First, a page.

Polish families are VERY close. And very loud. And very interested in how much you paid for your most recent purchase. Like 9 out of 10 Americans who left the house before before the age of 21 I am not particularly close to my family, certainly not by Polish standards where it is quite common to see three generations of family members voluntarily living together. I can only assume this is what makes many Poles such aggressive drivers and such hard drinkers: one must vent all that frustration some how. This round goes to the US.

The “Wild West” Atmosphere.
Many Poles like to think that because their country is at least 1,000 years old and that because they “invented democracy” or whatever that they are way more mature than the US. This couldn’t be further from the truth, what with all the bribery, utterly indifferent politicians, ego-centric fuck-everyone attitudes, the racism, nationalism, xenophobia and often shockingly poor educational standards. This round, surprisingly, also goes to Poland because it’s nice to know that if I’m having a bad day I can act like a jerk and no one will really notice or care. It’s probably not a round that Poland or most Poles would prefer to win but you gotta take what you can get.

To Summarize
I like Poland, even though sometimes it makes me want to scream. I moved here cause of a girl but if I had my preference I would have moved to Norway, the UK, Germany, the Netherlands, Denmark or Ireland. I’m still here because, really – and I’m being serious for a moment – even when Poland does drive me insane (quite often) I do prefer it over the US. Even to me it doesn’t make a lot of sense but there’s just something about this country…

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44 thoughts on “NEW WRITER – Why I Live In Poland (Despite The Fact That It Often Irritates The Hell Out of Me)

  1. Nice post. You’re writing reflects a lot of my thoughts as an American living here (Wroclaw), especially the last bit about preferring Poland to the States.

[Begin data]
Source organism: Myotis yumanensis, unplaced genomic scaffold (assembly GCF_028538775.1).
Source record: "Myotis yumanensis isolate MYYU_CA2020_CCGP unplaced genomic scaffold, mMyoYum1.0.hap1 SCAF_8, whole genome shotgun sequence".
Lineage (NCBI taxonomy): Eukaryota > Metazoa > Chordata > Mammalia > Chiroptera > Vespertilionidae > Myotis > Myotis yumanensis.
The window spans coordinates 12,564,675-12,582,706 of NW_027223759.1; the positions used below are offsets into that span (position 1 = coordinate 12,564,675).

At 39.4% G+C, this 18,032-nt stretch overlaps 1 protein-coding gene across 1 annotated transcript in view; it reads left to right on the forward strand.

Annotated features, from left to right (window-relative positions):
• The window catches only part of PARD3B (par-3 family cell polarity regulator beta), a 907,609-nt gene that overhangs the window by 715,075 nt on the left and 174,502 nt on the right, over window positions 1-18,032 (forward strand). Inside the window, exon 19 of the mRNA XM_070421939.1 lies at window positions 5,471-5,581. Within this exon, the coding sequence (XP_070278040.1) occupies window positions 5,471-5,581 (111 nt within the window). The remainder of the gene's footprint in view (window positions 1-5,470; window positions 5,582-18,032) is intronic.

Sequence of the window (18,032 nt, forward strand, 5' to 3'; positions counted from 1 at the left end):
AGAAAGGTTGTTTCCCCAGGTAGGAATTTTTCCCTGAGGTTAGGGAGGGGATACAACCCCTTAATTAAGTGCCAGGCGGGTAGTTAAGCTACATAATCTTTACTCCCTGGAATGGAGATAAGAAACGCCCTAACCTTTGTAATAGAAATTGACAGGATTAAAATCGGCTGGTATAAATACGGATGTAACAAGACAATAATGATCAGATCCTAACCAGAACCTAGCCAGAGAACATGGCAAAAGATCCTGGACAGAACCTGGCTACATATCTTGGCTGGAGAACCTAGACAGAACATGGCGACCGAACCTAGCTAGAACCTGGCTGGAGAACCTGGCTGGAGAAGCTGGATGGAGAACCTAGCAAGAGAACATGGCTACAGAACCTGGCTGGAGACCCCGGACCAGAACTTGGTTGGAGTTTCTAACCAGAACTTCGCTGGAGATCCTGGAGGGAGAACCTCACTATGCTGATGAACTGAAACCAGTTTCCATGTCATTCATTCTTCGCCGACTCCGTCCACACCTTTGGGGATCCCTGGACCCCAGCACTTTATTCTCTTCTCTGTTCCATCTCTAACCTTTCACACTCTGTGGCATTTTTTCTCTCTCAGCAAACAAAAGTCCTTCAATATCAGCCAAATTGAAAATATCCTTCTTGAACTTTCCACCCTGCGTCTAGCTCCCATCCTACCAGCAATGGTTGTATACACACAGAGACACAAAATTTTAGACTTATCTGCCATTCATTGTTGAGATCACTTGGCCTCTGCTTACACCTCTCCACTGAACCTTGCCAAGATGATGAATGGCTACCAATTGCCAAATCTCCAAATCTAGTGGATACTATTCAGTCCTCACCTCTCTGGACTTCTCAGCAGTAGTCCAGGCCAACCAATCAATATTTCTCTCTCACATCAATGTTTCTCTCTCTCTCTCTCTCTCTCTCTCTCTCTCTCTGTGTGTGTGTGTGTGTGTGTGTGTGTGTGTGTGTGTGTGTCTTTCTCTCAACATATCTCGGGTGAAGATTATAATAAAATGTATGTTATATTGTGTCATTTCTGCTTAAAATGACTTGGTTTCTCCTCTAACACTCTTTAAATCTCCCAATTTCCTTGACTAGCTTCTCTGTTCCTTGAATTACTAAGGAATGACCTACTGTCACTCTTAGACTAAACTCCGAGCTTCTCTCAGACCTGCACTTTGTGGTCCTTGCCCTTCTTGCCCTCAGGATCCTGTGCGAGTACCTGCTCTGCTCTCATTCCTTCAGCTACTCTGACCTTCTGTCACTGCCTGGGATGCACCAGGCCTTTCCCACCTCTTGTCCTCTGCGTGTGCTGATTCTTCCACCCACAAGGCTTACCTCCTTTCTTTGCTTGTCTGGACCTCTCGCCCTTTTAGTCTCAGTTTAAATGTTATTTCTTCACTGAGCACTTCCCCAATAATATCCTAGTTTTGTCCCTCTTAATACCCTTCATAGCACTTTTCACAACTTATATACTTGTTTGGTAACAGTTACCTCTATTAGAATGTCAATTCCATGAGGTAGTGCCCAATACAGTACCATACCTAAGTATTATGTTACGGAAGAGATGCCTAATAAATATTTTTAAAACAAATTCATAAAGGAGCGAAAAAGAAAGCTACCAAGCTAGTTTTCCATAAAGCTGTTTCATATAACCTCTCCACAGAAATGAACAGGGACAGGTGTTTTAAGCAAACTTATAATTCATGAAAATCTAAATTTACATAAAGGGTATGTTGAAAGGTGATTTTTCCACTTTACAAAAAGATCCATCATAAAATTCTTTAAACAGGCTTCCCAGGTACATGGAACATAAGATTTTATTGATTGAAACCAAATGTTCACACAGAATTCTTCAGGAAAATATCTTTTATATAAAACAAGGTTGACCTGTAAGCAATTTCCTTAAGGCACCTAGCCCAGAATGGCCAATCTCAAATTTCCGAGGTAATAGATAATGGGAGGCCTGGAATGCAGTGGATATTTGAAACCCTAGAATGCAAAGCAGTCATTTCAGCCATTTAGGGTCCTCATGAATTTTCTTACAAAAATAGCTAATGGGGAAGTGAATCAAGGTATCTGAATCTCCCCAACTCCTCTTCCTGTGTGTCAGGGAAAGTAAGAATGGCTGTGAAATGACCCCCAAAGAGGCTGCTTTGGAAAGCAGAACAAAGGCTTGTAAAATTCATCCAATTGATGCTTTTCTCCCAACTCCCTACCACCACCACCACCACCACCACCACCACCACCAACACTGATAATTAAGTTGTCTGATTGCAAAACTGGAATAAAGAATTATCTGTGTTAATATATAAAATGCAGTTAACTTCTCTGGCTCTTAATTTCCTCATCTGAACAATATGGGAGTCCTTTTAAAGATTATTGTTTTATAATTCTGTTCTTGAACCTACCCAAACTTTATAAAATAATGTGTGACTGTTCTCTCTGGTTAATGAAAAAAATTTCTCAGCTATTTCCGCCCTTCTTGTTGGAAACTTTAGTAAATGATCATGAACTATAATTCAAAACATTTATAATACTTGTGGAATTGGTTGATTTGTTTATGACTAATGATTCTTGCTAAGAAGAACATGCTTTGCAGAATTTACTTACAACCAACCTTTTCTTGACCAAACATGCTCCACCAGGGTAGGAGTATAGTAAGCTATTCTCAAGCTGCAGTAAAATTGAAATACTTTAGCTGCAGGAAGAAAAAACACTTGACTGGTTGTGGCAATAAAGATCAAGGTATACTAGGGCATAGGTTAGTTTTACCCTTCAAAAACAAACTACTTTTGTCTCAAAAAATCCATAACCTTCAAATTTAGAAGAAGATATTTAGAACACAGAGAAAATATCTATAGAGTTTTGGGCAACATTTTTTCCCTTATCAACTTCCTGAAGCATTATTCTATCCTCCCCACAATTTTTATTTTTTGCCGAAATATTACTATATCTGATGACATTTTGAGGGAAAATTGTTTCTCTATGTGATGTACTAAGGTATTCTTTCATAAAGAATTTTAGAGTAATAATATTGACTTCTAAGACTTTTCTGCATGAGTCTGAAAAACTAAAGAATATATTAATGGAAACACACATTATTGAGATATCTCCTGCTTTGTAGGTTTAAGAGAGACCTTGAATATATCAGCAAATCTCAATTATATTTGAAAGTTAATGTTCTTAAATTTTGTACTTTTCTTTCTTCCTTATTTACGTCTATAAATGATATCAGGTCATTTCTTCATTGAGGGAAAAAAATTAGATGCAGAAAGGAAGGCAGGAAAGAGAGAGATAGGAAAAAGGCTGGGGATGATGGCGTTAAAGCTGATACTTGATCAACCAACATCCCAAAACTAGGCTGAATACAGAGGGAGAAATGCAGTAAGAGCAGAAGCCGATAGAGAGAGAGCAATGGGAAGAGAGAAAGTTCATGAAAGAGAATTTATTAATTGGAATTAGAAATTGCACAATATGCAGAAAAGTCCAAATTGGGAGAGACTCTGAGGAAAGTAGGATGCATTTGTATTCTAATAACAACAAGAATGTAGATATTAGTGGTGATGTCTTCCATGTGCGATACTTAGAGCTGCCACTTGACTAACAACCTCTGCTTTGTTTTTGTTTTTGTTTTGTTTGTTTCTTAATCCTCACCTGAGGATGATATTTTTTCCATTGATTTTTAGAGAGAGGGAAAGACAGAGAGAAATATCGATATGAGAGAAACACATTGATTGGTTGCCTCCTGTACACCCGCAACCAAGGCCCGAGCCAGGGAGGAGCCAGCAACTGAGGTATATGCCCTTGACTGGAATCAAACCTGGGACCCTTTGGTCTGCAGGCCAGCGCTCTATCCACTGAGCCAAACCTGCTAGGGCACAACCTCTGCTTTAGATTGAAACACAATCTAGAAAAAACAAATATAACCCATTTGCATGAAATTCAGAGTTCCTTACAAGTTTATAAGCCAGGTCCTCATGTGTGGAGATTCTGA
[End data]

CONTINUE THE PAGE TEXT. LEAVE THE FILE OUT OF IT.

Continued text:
It’s a shame that so many Poles have a hard time recognizing some of the amazing things we can see so clearly. And yes, they can drive you insane too…in and out of the car.

  2. Scatts says:

    I love this stuff! The whole idea of guest writers is fantastic. Jeez, Polandian is so wonderful I can’t explain how glad I am to have found this place.

    (Some highly intelligent person hacking into scatts account)

    [not me at all, no no no, honest]

  3. elmer says:

    What the hey? I know she hasn’t been around for a while, but no mention of Basia?

    http://www.youtube.com/results?search_query=Basia&search_type=&aq=f

    Not the “Pani Basia” down the last, but the real Basia.

  4. Brad Zimmerman says:

    I disagree with everything the author has said!

  5. bribery, utterly indifferent politicians, ego-centric fuck-everyone attitudes, the racism, nationalism, xenophobia and often shockingly poor educational standards

    Sorry – what country are you talking about here?

  6. Lon says:

    Hey great to hear from a fellow American. I loved the comment about missing your Ruger 10/22… mine with same same 25 rd mags are locked up at parents while I travel and such. Love Poland myself and still trying to figure out when I will stay longer than a vacation. Look forward to reading more. What city do you call “home” in Poland.

  7. Brad Zimmerman says:

    Michael: Poland.

    Lon: Krakow. I’m looking forward to writing more as the topics and time present themselves.

  8. Brad Zimmerman says:

    Christian: Wroclaw is a very pretty city. I had a chance a few years ago to visit for a few days and quite thoroughly enjoyed it. I still think that Wroclaw is one of the few non-coastal cities that has a well-defined character – a strong sense of “who” it is.

  9. island1 says:

    So it’s true. All Americans have guns. And they miss them.

  10. island1 says:

    “Who” it is being a German city trapped in Poland.

  11. island1 says:

    She does seem to go to extremes sometimes.

  12. Lon says:

    Jamie – as to guns it is a very American issue… I miss going to the range or Wilderness (not National Park) and letting loose or just having a Sig next to my bed at night as I fall off to sleep.. But Ill live without for now until we have to kick the Brits out again.

    Mike look forward to reading more from Krakow. I should know in the next few weeks if this is the year for Poland and if I do will probably start off in Wroclaw… will see what the next few months have in store. How long have you lived in P-land now? Sorry you have to share Krakow with Jamie.

  13. Malcolm says:

    Actually, it’s a Polish city trapped inside a German city trapped inside Poland.
    And if you’ve ever tried to catch a train in December, you’ll also get trapped…

  14. […] via Polandian | NEW WRITER – Why I Live In Poland (Despite The Fact That It Often Irritates The Hell O…. […]